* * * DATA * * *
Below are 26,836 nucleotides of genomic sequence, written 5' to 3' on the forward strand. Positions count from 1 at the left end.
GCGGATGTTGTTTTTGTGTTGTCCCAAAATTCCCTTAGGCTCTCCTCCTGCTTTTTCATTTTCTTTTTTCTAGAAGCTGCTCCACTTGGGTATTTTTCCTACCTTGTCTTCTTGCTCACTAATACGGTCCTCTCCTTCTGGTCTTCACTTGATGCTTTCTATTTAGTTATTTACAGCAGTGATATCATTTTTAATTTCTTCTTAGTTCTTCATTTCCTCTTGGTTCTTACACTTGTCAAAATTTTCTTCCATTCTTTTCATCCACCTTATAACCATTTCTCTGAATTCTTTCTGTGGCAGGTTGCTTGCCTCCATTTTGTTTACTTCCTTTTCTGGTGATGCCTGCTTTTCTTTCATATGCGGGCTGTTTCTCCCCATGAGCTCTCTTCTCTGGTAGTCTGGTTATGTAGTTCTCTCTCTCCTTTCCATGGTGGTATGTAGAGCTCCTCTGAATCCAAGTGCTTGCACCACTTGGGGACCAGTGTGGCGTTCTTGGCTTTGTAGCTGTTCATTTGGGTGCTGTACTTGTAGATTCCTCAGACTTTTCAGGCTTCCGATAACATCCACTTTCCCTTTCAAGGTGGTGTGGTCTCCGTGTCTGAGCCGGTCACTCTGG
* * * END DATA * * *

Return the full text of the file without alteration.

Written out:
Below are 26,836 nucleotides of genomic sequence, written 5' to 3' on the forward strand. Positions count from 1 at the left end.
GCGGATGTTGTTTTTGTGTTGTCCCAAAATTCCCTTAGGCTCTCCTCCTGCTTTTTCATTTTCTTTTTTCTAGAAGCTGCTCCACTTGGGTATTTTTCCTACCTTGTCTTCTTGCTCACTAATACGGTCCTCTCCTTCTGGTCTTCACTTGATGCTTTCTATTTAGTTATTTACAGCAGTGATATCATTTTTAATTTCTTCTTAGTTCTTCATTTCCTCTTGGTTCTTACACTTGTCAAAATTTTCTTCCATTCTTTTCATCCACCTTATAACCATTTCTCTGAATTCTTTCTGTGGCAGGTTGCTTGCCTCCATTTTGTTTACTTCCTTTTCTGGTGATGCCTGCTTTTCTTTCATATGCGGGCTGTTTCTCCCCATGAGCTCTCTTCTCTGGTAGTCTGGTTATGTAGTTCTCTCTCTCCTTTCCATGGTGGTATGTAGAGCTCCTCTGAATCCAAGTGCTTGCACCACTTGGGGACCAGTGTGGCGTTCTTGGCTTTGTAGCTGTTCATTTGGGTGCTGTACTTGTAGATTCCTCAGACTTTTCAGGCTTCCGATAACATCCACTTTCCCTTTCAAGGTGGTGTGGTCTCCGTGTCTGAGCCGGTCACTCTGG